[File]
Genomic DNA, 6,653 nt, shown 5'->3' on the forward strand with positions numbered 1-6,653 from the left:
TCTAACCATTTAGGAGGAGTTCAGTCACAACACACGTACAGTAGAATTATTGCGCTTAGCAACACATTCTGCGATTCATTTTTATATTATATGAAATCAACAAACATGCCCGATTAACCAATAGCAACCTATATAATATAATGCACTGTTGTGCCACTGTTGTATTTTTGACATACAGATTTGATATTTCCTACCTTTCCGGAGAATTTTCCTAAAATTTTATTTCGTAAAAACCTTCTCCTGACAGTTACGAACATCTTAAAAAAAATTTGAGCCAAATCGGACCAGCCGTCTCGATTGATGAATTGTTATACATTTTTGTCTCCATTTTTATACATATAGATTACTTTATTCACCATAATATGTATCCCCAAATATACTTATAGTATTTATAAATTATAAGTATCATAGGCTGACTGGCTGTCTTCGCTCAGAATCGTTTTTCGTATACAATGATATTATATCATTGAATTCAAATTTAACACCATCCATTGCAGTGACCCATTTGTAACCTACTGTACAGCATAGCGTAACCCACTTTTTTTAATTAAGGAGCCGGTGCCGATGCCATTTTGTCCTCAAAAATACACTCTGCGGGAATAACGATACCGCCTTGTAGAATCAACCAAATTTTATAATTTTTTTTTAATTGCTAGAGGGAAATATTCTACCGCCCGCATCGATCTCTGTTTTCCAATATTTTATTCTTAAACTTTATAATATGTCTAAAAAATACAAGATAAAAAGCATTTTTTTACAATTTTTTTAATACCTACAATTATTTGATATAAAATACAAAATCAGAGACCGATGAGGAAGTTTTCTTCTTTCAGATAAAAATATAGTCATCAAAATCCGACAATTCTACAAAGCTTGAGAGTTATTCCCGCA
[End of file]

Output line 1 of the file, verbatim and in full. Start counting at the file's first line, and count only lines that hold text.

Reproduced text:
Genomic DNA, 6,653 nt, shown 5'->3' on the forward strand with positions numbered 1-6,653 from the left: